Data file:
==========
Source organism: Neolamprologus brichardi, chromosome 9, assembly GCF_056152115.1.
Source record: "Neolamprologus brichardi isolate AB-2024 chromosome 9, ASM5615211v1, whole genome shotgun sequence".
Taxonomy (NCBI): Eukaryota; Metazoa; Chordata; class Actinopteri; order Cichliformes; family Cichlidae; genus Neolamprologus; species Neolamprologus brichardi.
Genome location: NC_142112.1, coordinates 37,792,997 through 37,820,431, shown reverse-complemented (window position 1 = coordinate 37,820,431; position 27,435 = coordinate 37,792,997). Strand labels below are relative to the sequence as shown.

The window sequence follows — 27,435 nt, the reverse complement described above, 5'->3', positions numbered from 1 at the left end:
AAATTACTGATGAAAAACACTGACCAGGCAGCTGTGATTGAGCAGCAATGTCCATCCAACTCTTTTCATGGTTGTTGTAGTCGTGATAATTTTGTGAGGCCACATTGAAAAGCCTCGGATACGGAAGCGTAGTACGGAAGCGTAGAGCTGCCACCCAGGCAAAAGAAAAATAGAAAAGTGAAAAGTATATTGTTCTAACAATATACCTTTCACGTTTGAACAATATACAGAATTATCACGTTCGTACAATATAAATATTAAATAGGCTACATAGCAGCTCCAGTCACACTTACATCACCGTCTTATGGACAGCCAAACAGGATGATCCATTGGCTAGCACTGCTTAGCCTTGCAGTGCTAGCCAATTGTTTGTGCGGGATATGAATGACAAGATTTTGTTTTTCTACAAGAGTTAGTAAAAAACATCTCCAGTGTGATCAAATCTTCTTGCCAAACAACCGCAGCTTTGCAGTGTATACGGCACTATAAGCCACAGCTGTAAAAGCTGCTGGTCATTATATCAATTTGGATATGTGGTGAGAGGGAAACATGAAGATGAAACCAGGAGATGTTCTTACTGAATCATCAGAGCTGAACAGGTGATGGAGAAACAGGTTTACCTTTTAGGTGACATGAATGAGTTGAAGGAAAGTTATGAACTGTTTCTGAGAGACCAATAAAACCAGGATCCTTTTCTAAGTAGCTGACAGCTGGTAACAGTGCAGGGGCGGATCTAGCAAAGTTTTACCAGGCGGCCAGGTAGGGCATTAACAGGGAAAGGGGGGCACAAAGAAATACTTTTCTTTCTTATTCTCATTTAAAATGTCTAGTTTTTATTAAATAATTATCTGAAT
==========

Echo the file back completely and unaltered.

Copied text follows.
Source organism: Neolamprologus brichardi, chromosome 9, assembly GCF_056152115.1.
Source record: "Neolamprologus brichardi isolate AB-2024 chromosome 9, ASM5615211v1, whole genome shotgun sequence".
Taxonomy (NCBI): Eukaryota; Metazoa; Chordata; class Actinopteri; order Cichliformes; family Cichlidae; genus Neolamprologus; species Neolamprologus brichardi.
Genome location: NC_142112.1, coordinates 37,792,997 through 37,820,431, shown reverse-complemented (window position 1 = coordinate 37,820,431; position 27,435 = coordinate 37,792,997). Strand labels below are relative to the sequence as shown.

The window sequence follows — 27,435 nt, the reverse complement described above, 5'->3', positions numbered from 1 at the left end:
AAATTACTGATGAAAAACACTGACCAGGCAGCTGTGATTGAGCAGCAATGTCCATCCAACTCTTTTCATGGTTGTTGTAGTCGTGATAATTTTGTGAGGCCACATTGAAAAGCCTCGGATACGGAAGCGTAGTACGGAAGCGTAGAGCTGCCACCCAGGCAAAAGAAAAATAGAAAAGTGAAAAGTATATTGTTCTAACAATATACCTTTCACGTTTGAACAATATACAGAATTATCACGTTCGTACAATATAAATATTAAATAGGCTACATAGCAGCTCCAGTCACACTTACATCACCGTCTTATGGACAGCCAAACAGGATGATCCATTGGCTAGCACTGCTTAGCCTTGCAGTGCTAGCCAATTGTTTGTGCGGGATATGAATGACAAGATTTTGTTTTTCTACAAGAGTTAGTAAAAAACATCTCCAGTGTGATCAAATCTTCTTGCCAAACAACCGCAGCTTTGCAGTGTATACGGCACTATAAGCCACAGCTGTAAAAGCTGCTGGTCATTATATCAATTTGGATATGTGGTGAGAGGGAAACATGAAGATGAAACCAGGAGATGTTCTTACTGAATCATCAGAGCTGAACAGGTGATGGAGAAACAGGTTTACCTTTTAGGTGACATGAATGAGTTGAAGGAAAGTTATGAACTGTTTCTGAGAGACCAATAAAACCAGGATCCTTTTCTAAGTAGCTGACAGCTGGTAACAGTGCAGGGGCGGATCTAGCAAAGTTTTACCAGGCGGCCAGGTAGGGCATTAACAGGGAAAGGGGGGCACAAAGAAATACTTTTCTTTCTTATTCTCATTTAAAATGTCTAGTTTTTATTAAATAATTATCTGAAT